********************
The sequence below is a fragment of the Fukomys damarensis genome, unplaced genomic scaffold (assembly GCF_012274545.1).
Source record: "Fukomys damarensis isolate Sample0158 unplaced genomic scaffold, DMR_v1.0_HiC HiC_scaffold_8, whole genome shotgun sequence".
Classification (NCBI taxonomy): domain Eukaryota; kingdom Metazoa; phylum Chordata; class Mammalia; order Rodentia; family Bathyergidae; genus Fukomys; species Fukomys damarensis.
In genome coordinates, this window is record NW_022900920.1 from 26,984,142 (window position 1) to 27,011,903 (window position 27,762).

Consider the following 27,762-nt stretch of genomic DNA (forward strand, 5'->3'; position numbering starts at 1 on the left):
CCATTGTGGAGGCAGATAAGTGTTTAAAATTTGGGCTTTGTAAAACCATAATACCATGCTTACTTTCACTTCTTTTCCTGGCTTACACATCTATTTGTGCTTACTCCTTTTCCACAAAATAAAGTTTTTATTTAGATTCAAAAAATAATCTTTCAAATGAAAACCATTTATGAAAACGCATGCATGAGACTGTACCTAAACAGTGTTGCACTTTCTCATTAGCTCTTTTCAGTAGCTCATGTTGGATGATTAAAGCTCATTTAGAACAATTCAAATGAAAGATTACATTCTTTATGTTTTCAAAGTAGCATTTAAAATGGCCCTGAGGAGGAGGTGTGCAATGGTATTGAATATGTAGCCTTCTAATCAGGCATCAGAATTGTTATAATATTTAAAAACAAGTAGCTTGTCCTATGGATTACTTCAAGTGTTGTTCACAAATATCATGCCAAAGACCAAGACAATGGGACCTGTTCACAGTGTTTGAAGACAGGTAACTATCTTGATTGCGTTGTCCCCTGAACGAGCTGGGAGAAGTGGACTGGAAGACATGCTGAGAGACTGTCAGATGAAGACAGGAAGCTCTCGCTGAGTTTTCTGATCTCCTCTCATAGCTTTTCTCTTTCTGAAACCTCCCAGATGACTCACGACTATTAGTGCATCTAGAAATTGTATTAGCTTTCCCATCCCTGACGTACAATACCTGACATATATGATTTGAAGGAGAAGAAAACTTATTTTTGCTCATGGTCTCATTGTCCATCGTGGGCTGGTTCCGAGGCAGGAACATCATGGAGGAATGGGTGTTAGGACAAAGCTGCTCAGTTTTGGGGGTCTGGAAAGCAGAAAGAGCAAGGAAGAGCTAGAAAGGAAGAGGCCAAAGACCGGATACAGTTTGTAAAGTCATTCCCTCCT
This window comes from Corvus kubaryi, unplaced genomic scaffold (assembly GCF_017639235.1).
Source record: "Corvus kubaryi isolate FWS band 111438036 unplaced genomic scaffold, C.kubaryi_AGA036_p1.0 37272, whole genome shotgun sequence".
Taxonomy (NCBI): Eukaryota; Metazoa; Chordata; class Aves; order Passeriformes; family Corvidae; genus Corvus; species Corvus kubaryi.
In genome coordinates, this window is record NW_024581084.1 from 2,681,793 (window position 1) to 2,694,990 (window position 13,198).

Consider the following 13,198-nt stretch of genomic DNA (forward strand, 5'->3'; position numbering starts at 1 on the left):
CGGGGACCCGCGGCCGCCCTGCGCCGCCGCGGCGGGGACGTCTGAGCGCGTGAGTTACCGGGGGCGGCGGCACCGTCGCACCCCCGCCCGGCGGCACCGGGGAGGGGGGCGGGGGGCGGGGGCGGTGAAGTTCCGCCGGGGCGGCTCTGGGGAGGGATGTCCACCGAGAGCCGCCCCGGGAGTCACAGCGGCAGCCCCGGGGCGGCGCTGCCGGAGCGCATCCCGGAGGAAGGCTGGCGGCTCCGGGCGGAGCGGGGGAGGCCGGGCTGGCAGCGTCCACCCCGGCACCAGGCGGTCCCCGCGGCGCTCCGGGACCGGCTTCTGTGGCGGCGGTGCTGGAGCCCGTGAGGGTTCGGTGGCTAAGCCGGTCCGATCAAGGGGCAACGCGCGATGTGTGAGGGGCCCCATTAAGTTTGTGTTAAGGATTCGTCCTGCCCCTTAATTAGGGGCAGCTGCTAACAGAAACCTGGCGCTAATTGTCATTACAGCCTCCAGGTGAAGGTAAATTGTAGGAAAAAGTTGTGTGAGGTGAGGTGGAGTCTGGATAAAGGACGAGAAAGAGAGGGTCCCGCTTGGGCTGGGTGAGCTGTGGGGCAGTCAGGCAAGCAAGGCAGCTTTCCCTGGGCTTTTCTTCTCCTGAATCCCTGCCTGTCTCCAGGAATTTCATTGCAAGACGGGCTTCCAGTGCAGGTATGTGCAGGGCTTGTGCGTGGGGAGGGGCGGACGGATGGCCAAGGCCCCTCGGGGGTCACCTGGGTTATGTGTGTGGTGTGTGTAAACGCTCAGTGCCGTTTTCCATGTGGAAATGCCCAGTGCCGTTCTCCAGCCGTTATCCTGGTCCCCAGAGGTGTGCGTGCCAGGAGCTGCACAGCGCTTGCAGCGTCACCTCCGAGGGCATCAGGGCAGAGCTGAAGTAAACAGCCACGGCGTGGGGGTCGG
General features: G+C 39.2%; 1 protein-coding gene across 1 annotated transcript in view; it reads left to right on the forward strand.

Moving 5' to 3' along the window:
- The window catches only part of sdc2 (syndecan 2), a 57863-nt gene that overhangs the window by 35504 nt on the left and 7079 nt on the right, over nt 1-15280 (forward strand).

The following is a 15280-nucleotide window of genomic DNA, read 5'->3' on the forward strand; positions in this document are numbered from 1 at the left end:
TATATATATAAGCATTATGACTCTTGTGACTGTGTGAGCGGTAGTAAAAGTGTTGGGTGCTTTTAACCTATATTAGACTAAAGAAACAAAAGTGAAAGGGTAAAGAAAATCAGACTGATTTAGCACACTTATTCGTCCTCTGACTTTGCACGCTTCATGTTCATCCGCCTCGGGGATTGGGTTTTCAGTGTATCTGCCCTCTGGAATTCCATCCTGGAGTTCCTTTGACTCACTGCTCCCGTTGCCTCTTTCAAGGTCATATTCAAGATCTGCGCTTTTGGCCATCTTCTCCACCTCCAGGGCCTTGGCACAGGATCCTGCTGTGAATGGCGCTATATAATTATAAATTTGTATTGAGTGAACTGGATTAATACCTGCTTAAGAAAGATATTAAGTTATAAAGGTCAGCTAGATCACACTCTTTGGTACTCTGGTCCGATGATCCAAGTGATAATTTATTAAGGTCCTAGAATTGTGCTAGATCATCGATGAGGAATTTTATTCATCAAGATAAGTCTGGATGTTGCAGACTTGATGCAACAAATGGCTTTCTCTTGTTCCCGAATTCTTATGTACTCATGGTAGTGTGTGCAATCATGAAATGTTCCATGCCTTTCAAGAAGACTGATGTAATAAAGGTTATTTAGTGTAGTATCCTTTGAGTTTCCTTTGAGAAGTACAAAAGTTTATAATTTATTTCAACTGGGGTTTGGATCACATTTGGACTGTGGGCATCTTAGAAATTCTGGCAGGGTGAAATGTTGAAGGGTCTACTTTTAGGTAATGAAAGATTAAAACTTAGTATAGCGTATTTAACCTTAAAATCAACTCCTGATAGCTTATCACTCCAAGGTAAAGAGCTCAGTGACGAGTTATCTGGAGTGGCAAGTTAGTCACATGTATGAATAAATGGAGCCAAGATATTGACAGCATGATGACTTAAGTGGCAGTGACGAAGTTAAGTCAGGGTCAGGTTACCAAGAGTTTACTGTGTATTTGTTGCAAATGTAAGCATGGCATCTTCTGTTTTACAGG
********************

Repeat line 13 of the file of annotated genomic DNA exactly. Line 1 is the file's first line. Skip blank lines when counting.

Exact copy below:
General features: G+C 39.2%; 1 protein-coding gene across 1 annotated transcript in view; it reads left to right on the forward strand.